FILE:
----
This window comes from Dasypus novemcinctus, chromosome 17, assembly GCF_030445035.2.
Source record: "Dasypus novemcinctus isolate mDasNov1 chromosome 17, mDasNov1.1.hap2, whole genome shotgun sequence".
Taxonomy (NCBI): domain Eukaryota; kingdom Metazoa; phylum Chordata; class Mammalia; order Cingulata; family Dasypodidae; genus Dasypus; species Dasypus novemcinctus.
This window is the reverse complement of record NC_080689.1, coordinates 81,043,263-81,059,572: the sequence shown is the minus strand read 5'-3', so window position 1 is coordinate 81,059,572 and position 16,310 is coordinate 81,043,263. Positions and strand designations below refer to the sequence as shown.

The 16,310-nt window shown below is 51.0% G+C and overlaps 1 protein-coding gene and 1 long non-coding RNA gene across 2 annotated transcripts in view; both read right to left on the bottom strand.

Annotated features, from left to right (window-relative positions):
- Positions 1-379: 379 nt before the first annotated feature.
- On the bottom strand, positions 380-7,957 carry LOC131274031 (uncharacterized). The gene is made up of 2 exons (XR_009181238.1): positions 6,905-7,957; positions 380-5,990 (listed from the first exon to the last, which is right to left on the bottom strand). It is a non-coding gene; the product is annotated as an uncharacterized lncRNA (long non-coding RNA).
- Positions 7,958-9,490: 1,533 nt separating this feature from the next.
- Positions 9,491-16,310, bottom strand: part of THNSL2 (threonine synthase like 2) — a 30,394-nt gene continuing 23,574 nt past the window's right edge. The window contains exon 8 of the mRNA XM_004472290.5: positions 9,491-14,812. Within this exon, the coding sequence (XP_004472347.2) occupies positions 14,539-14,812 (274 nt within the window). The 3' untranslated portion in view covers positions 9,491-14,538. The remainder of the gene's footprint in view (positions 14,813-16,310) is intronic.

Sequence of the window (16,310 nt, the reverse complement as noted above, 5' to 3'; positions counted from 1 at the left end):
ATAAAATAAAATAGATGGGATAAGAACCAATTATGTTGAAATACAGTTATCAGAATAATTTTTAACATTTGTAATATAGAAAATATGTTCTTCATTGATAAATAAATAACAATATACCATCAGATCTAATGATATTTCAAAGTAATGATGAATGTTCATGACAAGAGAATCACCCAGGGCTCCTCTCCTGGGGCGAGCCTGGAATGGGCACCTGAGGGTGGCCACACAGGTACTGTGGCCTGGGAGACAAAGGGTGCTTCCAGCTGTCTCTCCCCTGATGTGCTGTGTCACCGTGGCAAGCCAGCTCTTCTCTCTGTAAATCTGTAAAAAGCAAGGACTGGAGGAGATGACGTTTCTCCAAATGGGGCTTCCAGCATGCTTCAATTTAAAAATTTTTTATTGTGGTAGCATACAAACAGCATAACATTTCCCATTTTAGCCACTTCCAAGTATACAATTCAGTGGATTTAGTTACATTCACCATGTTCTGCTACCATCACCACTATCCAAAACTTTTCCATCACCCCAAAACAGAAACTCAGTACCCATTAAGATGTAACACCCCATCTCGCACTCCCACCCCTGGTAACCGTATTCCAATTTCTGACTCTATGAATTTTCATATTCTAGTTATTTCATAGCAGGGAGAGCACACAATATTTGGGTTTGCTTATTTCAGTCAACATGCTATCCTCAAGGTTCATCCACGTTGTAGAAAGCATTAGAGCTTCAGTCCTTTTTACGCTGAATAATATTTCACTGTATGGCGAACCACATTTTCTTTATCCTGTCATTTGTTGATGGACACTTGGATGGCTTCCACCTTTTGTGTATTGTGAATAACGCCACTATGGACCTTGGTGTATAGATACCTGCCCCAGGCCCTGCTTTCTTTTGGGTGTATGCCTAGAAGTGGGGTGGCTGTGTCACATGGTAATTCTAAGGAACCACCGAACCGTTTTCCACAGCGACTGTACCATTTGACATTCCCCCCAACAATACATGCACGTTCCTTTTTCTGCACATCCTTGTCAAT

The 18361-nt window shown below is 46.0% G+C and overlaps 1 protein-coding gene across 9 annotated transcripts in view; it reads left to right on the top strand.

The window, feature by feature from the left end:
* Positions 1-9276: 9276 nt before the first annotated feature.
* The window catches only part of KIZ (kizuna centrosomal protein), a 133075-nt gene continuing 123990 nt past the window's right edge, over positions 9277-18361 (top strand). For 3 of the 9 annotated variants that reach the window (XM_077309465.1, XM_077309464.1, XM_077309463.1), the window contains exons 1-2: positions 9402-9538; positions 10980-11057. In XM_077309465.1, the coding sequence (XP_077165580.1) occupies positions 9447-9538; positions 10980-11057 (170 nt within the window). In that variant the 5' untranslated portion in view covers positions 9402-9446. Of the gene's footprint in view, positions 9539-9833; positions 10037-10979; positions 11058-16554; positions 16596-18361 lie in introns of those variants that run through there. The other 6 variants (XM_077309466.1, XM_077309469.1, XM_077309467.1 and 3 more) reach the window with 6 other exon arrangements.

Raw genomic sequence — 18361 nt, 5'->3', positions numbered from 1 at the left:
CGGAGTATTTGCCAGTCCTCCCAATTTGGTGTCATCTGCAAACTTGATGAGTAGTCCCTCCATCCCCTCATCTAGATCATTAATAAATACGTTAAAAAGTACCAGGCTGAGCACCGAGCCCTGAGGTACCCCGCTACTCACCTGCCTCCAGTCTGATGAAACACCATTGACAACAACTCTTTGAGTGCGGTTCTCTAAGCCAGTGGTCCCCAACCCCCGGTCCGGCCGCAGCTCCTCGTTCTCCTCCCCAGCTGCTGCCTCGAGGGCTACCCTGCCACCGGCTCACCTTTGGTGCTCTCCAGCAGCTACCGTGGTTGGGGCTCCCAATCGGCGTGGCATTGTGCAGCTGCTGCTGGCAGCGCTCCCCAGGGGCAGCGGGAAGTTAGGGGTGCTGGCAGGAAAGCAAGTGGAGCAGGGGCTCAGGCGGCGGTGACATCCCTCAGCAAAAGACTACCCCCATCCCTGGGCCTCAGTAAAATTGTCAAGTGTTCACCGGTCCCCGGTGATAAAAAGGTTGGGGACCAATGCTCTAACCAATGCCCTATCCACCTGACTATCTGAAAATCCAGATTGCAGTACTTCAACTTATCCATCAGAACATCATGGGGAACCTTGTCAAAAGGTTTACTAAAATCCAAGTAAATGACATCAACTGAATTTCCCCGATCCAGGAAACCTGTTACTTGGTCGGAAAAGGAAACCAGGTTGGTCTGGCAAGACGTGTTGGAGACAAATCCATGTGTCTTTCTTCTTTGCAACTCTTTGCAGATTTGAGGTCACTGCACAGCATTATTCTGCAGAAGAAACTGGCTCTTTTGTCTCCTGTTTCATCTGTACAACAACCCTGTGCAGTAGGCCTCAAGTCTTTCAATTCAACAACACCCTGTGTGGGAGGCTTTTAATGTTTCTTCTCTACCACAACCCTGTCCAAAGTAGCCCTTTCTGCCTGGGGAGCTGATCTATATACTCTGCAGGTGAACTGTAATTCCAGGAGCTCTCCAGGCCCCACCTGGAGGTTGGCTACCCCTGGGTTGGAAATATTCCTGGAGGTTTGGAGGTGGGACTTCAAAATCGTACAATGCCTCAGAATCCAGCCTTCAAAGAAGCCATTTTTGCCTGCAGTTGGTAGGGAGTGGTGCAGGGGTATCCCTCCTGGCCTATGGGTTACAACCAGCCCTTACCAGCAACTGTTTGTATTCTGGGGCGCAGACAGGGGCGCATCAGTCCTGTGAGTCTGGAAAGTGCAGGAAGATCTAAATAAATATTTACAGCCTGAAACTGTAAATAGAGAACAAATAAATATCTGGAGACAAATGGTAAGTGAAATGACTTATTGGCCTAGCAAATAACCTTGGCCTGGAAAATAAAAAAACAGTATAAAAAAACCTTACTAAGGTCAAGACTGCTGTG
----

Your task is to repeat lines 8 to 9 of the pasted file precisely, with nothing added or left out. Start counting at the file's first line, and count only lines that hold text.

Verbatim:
- On the bottom strand, positions 380-7,957 carry LOC131274031 (uncharacterized). The gene is made up of 2 exons (XR_009181238.1): positions 6,905-7,957; positions 380-5,990 (listed from the first exon to the last, which is right to left on the bottom strand). It is a non-coding gene; the product is annotated as an uncharacterized lncRNA (long non-coding RNA).
- Positions 7,958-9,490: 1,533 nt separating this feature from the next.